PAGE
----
At any rate, by the time I realized I’d been editing the unfinished ms. outside Scrivener, I decided, rightly or wrongly, that it was too late to move it all back in. I’d keep the changes I’d made and simply write the remaining two-fifths of the book in OpenOffice.
Reader, I wrote it. And it will soon be published by Triangle Square Books, an imprint of Seven Stories Press. But writing the last two-fifths was a lot less convenient than writing the first three-fifths.
Ditch Scrivener in mid-project? Learn from my mistake. Don’t do that.
If you have Scrivener tips of your own to share, I’d love to hear them. Especially if they are how to left-flush that first paragraph.
I’m delighted to have been chosen to turn bestselling writer Jared Diamond’s The Third Chimpanzee into a book for young people.
In addition to writing my own books, I’ve had the opportunity to write YA adaptations of several important works by gifted scholars and writers, making these works available to children and young adults. I’ve adapted Howard Zinn’s seminal People’s History of the United States, Charles C. Mann’s groundbreaking 1491: New Revelations of the Americas Before Columbus, and two works by Ron Takaki, a leading scholar of America’s ethnic history. Now I’m very happy to add Diamond and The Third Chimpanzee to that list.
Diamond may be best known for Guns, Germs, and Steel (1997) and Collapse: How Societies Choose to Fail or Succeed (2005), but the big-picture subjects he treats in those books–the relationship of biogeography to history, the interaction of culture and environment, the place of humans in the animal kingdom–were first explored in The Third Chimpanzee: The Evolution and Future of the Human Animal, published in 1992. The book is both an examination of the things that make humans unique and an introduction to the broad reach of Diamond’s thought and work. And like all of his books, it has anecdotes and reflections, many of them drawn from years of ornithological field work in New Guinea, that contribute to Diamond’s distinctive voice.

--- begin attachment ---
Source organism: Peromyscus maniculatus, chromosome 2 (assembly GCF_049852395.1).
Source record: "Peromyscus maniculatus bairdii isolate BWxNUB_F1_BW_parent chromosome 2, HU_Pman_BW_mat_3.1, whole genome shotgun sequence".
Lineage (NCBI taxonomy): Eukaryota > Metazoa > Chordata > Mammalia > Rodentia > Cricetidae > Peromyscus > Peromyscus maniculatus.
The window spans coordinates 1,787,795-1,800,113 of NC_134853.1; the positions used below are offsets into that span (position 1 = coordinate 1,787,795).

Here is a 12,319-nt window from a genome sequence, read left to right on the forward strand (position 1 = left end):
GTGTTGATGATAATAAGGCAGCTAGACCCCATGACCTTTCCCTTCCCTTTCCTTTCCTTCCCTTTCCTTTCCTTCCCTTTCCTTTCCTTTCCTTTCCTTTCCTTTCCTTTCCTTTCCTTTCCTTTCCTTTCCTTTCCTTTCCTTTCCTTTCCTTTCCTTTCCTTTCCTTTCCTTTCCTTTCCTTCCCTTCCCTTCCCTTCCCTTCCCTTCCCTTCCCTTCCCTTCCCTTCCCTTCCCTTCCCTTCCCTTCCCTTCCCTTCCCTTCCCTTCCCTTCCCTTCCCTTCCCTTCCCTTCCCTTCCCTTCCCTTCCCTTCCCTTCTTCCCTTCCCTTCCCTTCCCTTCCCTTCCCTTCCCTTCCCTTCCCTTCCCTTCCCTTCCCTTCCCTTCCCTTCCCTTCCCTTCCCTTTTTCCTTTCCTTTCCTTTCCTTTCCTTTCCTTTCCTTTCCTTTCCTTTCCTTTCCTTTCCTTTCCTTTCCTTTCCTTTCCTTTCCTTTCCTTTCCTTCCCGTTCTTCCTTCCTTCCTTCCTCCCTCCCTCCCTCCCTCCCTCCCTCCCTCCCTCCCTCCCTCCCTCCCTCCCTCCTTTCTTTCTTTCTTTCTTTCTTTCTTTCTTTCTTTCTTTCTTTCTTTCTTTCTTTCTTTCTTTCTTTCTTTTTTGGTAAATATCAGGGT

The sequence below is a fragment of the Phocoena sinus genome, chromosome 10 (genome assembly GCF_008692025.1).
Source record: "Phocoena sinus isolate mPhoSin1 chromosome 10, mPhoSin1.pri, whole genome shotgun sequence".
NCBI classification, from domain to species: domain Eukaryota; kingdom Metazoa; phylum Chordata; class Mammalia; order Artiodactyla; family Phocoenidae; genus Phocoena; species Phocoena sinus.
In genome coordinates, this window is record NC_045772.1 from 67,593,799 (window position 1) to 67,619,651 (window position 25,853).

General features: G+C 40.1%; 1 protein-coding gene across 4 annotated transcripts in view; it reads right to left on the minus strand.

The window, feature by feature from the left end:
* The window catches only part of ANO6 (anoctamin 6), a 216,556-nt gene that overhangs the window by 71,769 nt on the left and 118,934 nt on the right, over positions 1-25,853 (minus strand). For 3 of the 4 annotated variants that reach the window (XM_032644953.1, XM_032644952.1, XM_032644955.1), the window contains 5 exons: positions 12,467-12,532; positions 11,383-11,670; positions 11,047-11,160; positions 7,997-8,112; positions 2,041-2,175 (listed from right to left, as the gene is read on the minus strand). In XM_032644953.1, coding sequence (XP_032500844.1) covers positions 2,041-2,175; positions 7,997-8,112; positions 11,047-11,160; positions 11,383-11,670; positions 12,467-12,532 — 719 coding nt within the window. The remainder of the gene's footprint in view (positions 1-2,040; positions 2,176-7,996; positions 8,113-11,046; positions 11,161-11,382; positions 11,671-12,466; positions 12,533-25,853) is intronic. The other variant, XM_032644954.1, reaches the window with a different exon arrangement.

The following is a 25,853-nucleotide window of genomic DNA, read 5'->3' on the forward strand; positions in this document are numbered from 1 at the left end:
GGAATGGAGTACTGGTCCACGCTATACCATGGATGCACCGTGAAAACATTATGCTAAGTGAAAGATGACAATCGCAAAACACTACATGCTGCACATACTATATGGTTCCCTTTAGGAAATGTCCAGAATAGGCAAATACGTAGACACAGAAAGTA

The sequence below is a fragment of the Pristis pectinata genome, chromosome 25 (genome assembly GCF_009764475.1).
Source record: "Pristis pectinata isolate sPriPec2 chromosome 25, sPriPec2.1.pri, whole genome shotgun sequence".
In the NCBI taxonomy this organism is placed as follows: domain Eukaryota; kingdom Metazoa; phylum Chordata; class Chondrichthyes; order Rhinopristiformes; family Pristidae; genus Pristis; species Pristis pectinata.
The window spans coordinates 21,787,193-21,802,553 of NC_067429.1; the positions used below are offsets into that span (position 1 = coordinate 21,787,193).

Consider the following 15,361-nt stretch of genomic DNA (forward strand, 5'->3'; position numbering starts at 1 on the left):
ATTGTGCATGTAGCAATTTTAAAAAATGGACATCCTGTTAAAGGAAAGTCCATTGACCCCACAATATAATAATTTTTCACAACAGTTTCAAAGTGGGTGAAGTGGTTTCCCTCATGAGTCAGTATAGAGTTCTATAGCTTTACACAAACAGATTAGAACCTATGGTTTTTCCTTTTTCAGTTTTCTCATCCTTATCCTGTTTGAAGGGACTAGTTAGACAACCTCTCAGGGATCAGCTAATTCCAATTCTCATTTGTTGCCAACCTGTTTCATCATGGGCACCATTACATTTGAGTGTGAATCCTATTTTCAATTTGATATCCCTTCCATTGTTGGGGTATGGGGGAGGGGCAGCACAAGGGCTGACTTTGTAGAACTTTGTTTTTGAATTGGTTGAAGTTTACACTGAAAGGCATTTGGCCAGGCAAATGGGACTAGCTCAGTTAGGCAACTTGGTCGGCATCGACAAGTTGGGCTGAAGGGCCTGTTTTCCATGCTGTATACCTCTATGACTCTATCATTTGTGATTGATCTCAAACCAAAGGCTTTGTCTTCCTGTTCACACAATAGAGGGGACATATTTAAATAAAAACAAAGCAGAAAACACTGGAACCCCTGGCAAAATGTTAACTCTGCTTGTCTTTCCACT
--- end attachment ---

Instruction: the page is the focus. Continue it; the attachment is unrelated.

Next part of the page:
It’s a challenge and a responsibility to make such a complex, far-ranging book–one that deals with subjects as diverse as menopause, animal artists, and the spread of the Proto-Indo-European language root–accessible to kids. I’m enjoying it tremendously, and I look forward to the time when the book will be finished and ready for readers.
This weekend I’ll be traveling to New York–barring a hurricane-caused disruption–for the launch of Triangle Square Books, a new children’s and YA nonfiction imprint from Seven Stories Press.
Seven Stories is the publisher of my YA adaptation of Howard Zinn’s People’s History of the United States, as well as my new YA adaptation of Ronald Takaki’s history of multicultural America, A Different Mirror. Seven Stories has long been committed to publishing progressive books on politics, history, and social and environmental justice. I believe Triangle Square will fill an important need, and I can’t wait to see what books they will be offering to young readers.